On Eli Manning's benching:

"I guess when I found out, I was shocked. I was surprised of course. I don’t know why they did it. But the end is never clean for anybody in the NFL. When your career ends with a team, it’s never happy on both ends.That’s just something I’ve realized from being around. I left Houston. I wasn’t happy about it. I left Philly. I wasn’t happy about it. And I’ve seen countless teammates end their careers or end their careers in cities and never be happy about it. That’s just the way it goes. ...There’s just never a clean break up. It’s just the way it is."

On Josh Gordon saying he would do shots and taking "the biggest bong rip" he could before games and whether he's ever heard of players drinking and smoking weed before games:

"I’ve never heard of guys getting drunk or getting high before a game. I’ve heard people joke about it but I’ve never seen it. ... I think maybe the shot or two might be good for me, but a big bong hit definitely wouldn’t help me play football."

On the craziest thing he's seen a player do a before a game:

"In Houston when I was with Brian Cushing, he used to throw up before every game. In the beginning, it was not on purpose. Our rookie year, he just had to throw up. Maybe nerves or took too many protein supplements or caffeine and stuff and he would throw up, but then we all expected him to throw up, so we would make him throw up before the game. He would be over the garbage can hurling and we wouldn’t move on until he threw up and he would throw up blood and it was all fun. It was all fun and we got into it in Houston, but he used always have to throw up and it was a big old deal in Houston."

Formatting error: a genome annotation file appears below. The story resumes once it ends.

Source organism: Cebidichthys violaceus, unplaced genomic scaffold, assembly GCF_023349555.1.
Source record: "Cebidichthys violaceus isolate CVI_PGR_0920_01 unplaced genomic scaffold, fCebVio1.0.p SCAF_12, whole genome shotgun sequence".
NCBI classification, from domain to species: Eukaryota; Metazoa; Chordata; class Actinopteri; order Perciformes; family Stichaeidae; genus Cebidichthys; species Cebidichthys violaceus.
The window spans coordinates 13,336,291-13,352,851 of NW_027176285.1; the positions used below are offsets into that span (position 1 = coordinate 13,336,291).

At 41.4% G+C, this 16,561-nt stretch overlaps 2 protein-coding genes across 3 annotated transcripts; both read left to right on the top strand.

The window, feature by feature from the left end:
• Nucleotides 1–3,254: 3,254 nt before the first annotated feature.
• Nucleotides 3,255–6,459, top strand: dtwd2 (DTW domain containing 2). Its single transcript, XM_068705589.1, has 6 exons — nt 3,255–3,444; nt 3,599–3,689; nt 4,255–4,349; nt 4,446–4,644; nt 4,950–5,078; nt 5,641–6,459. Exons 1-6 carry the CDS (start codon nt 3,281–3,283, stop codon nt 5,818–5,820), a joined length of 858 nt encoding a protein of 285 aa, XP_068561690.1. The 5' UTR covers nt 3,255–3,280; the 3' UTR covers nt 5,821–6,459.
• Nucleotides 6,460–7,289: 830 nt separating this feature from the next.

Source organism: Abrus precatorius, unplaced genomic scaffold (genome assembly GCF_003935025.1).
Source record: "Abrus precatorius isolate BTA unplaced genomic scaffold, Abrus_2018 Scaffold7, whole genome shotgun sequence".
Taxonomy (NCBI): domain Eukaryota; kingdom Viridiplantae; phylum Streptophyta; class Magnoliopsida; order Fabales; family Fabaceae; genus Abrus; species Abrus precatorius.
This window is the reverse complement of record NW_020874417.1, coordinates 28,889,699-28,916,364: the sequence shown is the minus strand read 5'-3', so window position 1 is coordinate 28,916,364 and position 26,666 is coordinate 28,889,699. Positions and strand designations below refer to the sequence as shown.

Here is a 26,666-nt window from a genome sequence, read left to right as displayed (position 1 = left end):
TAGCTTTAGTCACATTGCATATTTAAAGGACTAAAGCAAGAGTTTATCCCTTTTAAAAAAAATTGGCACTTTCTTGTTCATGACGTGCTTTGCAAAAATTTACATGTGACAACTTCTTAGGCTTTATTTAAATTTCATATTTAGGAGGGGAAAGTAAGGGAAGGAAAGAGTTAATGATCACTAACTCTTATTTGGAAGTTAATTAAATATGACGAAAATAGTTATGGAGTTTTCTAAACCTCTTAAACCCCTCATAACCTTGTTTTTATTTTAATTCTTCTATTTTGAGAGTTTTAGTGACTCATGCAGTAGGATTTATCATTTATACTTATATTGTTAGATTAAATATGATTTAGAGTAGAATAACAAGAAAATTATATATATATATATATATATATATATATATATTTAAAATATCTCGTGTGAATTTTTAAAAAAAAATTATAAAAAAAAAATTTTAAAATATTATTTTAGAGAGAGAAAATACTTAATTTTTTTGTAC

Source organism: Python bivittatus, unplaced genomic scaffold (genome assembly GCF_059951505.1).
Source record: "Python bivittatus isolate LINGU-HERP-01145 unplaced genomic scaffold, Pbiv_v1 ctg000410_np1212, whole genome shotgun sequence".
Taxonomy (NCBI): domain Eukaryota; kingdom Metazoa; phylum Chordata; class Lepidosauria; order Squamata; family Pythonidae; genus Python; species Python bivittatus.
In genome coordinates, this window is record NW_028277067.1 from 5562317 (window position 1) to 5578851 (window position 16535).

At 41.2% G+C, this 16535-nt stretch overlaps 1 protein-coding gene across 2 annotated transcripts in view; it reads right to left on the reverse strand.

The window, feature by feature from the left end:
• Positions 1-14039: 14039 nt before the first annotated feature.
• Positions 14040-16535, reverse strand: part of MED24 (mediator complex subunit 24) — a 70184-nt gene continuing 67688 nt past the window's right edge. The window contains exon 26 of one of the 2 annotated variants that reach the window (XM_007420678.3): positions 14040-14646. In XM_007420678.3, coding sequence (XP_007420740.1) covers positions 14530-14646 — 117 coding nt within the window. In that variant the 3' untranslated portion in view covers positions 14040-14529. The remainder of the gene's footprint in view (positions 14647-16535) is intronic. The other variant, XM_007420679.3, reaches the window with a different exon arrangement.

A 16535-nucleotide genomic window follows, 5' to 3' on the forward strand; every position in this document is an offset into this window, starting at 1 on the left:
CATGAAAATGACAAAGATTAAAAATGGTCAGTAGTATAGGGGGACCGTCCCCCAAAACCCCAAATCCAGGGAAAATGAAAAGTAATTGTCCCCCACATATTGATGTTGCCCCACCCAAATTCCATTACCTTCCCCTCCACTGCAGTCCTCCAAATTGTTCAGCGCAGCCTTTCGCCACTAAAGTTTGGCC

On football in L.A. and whether fans are into the Rams:

“There is Rams fever. People are getting excited. We’re winning. And there’s more and more people at every home game which is nice and I expect there to be even more at the Eagles game in two weeks. But you have to realize that LA, let’s just compare it to Philly, the Rams were here but they weren’t here the last 20 years. This is their second year here. You can’t compare a fan base for a team that’s been in the city for two years to a fan base like Philly where they’ve been there for like 90 years. It just takes time. Everyone wants to say LA is a fickle town, if we win they’ll come and if we lose they won’t. Yeah that might be true, but we’ve only been here two years. Give the team some time to build up their fan base. Don’t compare them to the Eagles or Giants or Steelersor some of these other teams that have been in towns for 80-90 years.

The other point people aren’t talking about is that L.A. is a very transient city, right? So a lot of people that live here aren’t from L.A., so whenever we play, like, the Colts, all the people that are from Indiana that live in LA wanna come to the game and they’re cheering for the Colts. When we play Philly, all the people from Pennsylvania that live in California now are gonna come down and come to the game and root for the Eagles so that’s one of the tough parts for the Rams right now. You get a lot of opposing fans coming to the games. I don’t think they’re really traveling here to go to the game. They just live here because they moved here at some point in their life and this is their only chance to see their hometown team play. And then we don’t have an NFL stadium. We’re playing at the Coliseum which his kind of cool, but it’s not up to par with other NFL stadiums. I just played at the Vikings stadium two weeks ago. That place is unbelievable." 

Barwin wraps up his interview by explaining how Off the Board's recent podcast with Scott Van Pelt has led to him quitting Twitter.

You can listen to the full podcast below or download it on iTunes, SoundCloud and Stitcher.